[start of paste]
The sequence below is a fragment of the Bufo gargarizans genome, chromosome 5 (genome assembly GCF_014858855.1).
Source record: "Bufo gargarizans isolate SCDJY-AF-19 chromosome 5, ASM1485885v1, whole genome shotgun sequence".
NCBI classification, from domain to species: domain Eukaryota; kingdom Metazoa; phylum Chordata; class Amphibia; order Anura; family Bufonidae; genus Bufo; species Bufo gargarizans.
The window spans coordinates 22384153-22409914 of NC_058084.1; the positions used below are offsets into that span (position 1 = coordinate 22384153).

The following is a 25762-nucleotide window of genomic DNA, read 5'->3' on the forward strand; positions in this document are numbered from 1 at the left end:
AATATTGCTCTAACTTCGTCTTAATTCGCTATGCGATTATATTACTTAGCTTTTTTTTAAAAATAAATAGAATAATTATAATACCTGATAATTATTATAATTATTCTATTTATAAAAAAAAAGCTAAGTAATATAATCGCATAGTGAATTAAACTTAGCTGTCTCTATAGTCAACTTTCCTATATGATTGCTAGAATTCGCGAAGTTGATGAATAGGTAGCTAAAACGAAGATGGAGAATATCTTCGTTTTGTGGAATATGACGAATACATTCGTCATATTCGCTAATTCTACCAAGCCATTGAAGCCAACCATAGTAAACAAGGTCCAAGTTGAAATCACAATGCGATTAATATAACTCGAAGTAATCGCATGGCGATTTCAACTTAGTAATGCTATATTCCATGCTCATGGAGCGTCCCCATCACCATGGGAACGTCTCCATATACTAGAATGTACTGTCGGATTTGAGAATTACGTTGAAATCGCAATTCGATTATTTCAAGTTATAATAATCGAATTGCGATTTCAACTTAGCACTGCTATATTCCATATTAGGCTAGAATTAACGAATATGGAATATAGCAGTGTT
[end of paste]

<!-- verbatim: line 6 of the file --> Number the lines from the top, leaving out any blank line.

AATATTGCTCTAACTTCGTCTTAATTCGCTATGCGATTATATTACTTAGCTTTTTTTTAAAAATAAATAGAATAATTATAATACCTGATAATTATTATAATTATTCTATTTATAAAAAAAAAGCTAAGTAATATAATCGCATAGTGAATTAAACTTAGCTGTCTCTATAGTCAACTTTCCTATATGATTGCTAGAATTCGCGAAGTTGATGAATAGGTAGCTAAAACGAAGATGGAGAATATCTTCGTTTTGTGGAATATGACGAATACATTCGTCATATTCGCTAATTCTACCAAGCCATTGAAGCCAACCATAGTAAACAAGGTCCAAGTTGAAATCACAATGCGATTAATATAACTCGAAGTAATCGCATGGCGATTTCAACTTAGTAATGCTATATTCCATGCTCATGGAGCGTCCCCATCACCATGGGAACGTCTCCATATACTAGAATGTACTGTCGGATTTGAGAATTACGTTGAAATCGCAATTCGATTATTTCAAGTTATAATAATCGAATTGCGATTTCAACTTAGCACTGCTATATTCCATATTAGGCTAGAATTAACGAATATGGAATATAGCAGTGTT